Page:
Following the announcement from President Cyril Ramaphosa on Sunday night, South Africans have reacted to the renewed and immediate ban on alcohol with #AlcoholHasFallen….
At the turn of the decade, Samsung made a bold move of launching a large screened smartphone just at the world woke with a thirst for pixels. Brilliant idea. It beat Apple to it. Hell, it practically built the “phablet” sub-genre by hand and owned it for many years after that.
Roll on to 2015 and practically every smartphone above the R1500 price range has a screen larger than 5.0-inches. Naturally, screens are getting bigger and processing power increases, networking technology more shrewd and consumers media appetite larger.
So what the hell was Samsung thinking when it debuted the new Samsung Galaxy Note 5?
If you’re a Samsung fan, you should be quite annoyed at the company for its total lack of acknowledging the consumer’s needs and requirements in the modern age. What Samsung should also apologise for is making the same mistakes it made with the Galaxy S6 in its premier phablet line. It really makes no sense.
For a phablet, wouldn’t a media card slot be paramount?
Yes, in a logical world and if your thoughts were with the consumer.
Not everyone can fly in premium economy so not everyone can browse catalogs of cheetah documentaries without housing them on a phone. With the Samsung Galaxy Note 5 offered with 32GB base internal storage, but we may not see a 128GB version at all. 64GB will likely be the largest option available for at least some time, but that isn’t exactly enough storage, is it?
For a 32GB device, it’ll set you back US$720. For another US$96, Samsung will add another 32GB. Last time I checked, a 32GB or even a 64GB card costs a lot less than US$96.
A microSD card slot wouldn’t make the device overly bulky either. We’ve seen Huawei and even companies like InnJoo build phones that include the slot stealthily.
Why does decreasing the battery size make any sense in 2015?
It’s 2015. We use our phones more now than any other time in history, especially in Africa, so dropping the battery capacity is idiotic. But this isn’t the first time we’ve seen Samsung do this in a mobile phone.
The drop from the Samsung Galaxy S5 to S6 saw the company shave 250mAh off the battery capacity. That’s the equivalent to an Apple Watch. In the new Samsung Galaxy Note 5, we’ve seen 220mAh gone walkabout.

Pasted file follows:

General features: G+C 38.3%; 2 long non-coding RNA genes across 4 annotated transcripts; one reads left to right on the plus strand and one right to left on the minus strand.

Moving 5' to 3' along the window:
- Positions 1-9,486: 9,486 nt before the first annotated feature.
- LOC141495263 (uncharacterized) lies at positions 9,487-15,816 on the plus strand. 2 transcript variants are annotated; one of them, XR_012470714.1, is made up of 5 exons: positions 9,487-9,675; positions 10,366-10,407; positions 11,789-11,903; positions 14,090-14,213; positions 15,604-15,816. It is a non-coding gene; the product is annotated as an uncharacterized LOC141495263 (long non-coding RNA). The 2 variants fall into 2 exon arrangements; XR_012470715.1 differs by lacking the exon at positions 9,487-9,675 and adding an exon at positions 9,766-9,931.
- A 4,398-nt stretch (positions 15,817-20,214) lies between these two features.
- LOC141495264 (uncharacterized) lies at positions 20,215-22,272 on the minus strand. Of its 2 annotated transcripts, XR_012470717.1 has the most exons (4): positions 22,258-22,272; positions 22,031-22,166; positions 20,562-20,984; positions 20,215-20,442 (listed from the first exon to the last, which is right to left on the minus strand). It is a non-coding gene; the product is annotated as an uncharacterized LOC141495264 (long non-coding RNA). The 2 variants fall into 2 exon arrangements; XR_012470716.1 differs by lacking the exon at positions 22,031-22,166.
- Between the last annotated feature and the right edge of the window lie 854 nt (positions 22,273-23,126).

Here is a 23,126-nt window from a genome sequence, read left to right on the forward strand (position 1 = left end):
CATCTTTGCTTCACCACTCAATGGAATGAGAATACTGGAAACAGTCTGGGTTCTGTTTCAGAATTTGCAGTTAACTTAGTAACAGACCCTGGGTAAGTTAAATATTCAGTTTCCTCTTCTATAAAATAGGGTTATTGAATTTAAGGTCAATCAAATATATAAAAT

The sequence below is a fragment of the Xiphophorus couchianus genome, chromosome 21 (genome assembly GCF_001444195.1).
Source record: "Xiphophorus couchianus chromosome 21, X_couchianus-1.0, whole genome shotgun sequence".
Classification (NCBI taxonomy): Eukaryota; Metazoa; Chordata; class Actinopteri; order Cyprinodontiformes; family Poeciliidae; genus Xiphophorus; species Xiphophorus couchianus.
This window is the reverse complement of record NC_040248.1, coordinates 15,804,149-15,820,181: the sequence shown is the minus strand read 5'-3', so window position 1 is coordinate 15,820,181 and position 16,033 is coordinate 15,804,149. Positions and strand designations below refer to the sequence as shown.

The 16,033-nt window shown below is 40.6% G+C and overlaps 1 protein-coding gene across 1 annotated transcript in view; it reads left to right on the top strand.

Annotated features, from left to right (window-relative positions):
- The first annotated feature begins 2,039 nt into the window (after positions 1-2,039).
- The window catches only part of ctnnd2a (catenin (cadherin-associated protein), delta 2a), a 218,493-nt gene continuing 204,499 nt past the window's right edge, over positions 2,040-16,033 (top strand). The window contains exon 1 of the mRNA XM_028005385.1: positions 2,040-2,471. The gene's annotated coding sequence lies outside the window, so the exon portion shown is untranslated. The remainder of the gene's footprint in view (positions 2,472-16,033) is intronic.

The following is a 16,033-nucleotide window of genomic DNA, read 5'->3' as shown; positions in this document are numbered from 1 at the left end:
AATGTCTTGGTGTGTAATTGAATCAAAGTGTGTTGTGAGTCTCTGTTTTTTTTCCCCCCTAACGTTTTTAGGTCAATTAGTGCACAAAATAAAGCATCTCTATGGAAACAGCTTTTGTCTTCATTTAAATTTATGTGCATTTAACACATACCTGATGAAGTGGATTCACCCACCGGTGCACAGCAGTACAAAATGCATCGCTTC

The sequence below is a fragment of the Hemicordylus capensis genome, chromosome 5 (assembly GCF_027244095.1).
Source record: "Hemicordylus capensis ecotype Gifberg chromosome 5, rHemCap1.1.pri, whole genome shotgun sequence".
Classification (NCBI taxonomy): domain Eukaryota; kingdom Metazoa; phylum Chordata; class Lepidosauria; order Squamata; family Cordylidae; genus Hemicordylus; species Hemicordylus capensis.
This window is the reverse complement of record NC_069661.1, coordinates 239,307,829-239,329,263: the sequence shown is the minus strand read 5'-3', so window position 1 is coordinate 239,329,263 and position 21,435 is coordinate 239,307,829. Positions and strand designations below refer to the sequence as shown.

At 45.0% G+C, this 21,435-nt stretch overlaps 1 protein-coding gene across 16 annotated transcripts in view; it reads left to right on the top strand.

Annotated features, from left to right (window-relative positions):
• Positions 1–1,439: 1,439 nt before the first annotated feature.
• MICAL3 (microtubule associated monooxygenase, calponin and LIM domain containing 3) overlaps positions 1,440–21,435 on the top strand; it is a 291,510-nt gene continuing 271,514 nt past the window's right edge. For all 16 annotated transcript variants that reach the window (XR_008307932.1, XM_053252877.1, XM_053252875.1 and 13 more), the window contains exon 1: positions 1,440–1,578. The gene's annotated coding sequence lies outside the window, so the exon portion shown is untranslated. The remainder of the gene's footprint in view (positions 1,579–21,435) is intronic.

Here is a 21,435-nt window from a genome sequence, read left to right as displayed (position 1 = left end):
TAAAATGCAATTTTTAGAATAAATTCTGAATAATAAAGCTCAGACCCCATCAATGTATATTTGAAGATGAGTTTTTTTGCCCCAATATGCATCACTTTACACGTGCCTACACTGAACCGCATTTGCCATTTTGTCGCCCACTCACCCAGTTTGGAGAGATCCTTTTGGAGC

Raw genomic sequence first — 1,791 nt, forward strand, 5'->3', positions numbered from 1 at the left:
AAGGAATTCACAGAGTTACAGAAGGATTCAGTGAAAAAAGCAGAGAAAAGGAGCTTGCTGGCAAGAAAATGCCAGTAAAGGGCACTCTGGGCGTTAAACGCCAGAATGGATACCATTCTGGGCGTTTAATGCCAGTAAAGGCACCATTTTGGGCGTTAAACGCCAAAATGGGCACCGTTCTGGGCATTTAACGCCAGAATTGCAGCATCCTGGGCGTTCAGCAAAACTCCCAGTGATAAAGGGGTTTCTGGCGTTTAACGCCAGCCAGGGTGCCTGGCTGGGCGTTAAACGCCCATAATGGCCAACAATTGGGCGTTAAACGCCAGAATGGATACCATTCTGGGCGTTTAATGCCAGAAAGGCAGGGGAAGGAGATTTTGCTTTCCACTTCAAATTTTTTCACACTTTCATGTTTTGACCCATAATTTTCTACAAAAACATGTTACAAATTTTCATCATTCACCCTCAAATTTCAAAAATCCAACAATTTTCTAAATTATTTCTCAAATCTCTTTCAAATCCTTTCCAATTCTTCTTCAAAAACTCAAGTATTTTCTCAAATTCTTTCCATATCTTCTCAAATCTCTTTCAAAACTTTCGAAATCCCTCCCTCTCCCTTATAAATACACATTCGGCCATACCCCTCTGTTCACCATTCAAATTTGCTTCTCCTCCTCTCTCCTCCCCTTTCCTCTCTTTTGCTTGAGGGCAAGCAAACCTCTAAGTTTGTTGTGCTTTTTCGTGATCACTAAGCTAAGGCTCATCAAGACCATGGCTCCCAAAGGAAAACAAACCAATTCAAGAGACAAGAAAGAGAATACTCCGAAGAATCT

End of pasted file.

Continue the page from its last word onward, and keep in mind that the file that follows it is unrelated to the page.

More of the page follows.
The main issue I had with the Galaxy S6 was its rubbish battery life. The battery optimisation software wasn’t up to Huawei or Sony‘s level which meant that I frequently found myself hanging on with a semi-empty battery.
A phablet’s primary purpose is to be the user’s ultimate computing companion, so the one place you really don’t want to skimp on is the battery.
As a result of the smaller reservoir, Samsung can slim the device down to a ridiculous thickness, but aesthetic should always come second after practicality.
What’s with all the crowded device ranges that all look the same?
Try telling the new Note from the new Galaxy S range apart from a metre away, and you’ll have quite a headache telling one from the other.
What’s even more idiotic are the sheer number of devices available:
- Samsung Galaxy S6
- Samsung Galaxy S6 Edge
- Samsung Galaxy S6 Edge+
- Samsung Galaxy S6 Active (AT&T exclusive)
- Samsung Galaxy Note 5
- Samsung Galaxy Note 5 Active (rumored for November release)
Compare this to the two iPhone devices available, the one primary version of LG’s G4 and the three versions of HTC’s One M9 or three guises of the Huawei P8. There’s also the brilliant Huawei Mate 7 which would be my current phablet choice at the moment.
The main issue I have with Samsung’s device lineup is the lack of clarity. There’s the Samsung Galaxy S6 Edge Plus, which boasts a 5.7-inch screen, while the Note 5 itself boasts a 5.7-inch screen. Which phone is for what type of buyer?
Why give us the same screen size, and very little reason to upgrade as a Note 4 user?
“Bigger has always been better,” Samsung’s marketing quip goes, but why are we still given the same 5.7-inch screen? Sure, the screen’s brighter and possibly one of the best ever made, but it’s not an entirely valid reason for users to upgrade.
The Exynos 7420 chipset is ingenious too, but the Qualcomm Snapdragon 805fo in the Note 4 isn’t a slouch either. 3GB RAM is more than enough too. There’s also a way bigger battery in the Note 4 and a microSD card slot.
Samsung isn’t giving its own users reason enough to upgrade, and this was apparent with the jump from the Samsung Galaxy S5 too.
Image: Maurizio Pesce via Flickr
I lost faith in Samsung a long time ago when it started looking over its shoulder at Apple more often that it innovated outright or focussed on what its consumers wanted and needed. The Samsung Galaxy Note 5 is another example of Samsung’s complete loss of vision, focusing on style and pizazz about practicality and usability.
So what is Samsung doing?
It’s clear that it lost sense of what the Note brand is, and what the consumer is actually looking for. Power user days for the Note are gone, it seems, and now Samsung’s devices are only applicable to those wishing to remain at the echelon of fashion.